How to survive the deepening cost of living crisis is occupying the minds of millions.
As energy bills and food costs soar, and with inflation predicted to hit 10 per cent, families are looking at ways to stay afloat by cutting back on non-essential spending.
How to survive the deepening cost of living crisis is occupying the minds of millions. As energy bills and food costs soar, and with inflation predicted to hit 10 per cent, families are looking at ways to stay afloat by cutting back on non-essential spending.
Smart package: The Jogger – from Renault’s budget arm Dacia – offers space for seven adults at a bargain price
At just over 4.5 m, the Jogger is the longest model in the Dacia range with innovative modular roof rails and split-folding seats with nearly 60 possible configurations
After paying for a roof over your head, the second biggest financial outgoing for most people is their motor car.
For the vast majority, this is an essential part of their busy lives getting them and their families to work, school, the shops.
Keeping motoring costs down is, therefore, vitally important despite rocketing fuel prices at the pumps.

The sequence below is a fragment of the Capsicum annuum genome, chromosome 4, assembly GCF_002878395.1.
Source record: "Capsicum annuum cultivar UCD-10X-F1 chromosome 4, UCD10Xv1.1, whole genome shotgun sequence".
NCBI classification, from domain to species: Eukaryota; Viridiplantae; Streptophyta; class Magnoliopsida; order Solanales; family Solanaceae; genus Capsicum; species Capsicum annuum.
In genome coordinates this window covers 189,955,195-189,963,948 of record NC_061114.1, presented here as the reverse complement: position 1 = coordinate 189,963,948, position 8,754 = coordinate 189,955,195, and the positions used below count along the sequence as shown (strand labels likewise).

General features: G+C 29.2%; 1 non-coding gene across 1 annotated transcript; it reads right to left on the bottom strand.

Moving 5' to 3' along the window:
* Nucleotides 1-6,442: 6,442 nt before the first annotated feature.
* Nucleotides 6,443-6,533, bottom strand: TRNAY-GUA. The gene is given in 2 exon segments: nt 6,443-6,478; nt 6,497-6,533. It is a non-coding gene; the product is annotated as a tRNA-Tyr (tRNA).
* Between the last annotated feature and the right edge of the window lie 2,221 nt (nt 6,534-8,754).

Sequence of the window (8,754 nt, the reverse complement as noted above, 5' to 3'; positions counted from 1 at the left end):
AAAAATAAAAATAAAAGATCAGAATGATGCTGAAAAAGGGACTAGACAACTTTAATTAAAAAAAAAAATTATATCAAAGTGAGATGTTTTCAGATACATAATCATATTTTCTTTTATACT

Changing your car right now is a challenge.
The supply of new vehicles is constrained by a perfect storm of issues which has in turn increased demand for second-hand cars, whose prices have also soared.
A positive note
There are still new and used cars for tight budgets out there, though even here prices are rising as discounts disappear and finance deals become more expensive.
Romanian budget brand Dacia — the value-for-money arm of French car giant Renault — launched its new Dacia Jogger in March, a brilliant seven-seater multi-purpose vehicle, priced originally from £14,995, which I’ve just been driving.
Hikes: Dacia originally priced the Jogger from £14,995 when it launched in March, but manufacturing costs have gone up and the base-level Essential has increased to £16,645
Range: The Jogger is available in three trim levels: the base-level Essential from £16,645; the Comfort from £17,946, and the Extreme SE special edition which Ray drove drove at £18,745
All versions are equipped with air conditioning, cruise control and rear parking sensors
The bad news is that prices here too have increased, most recently on May 6.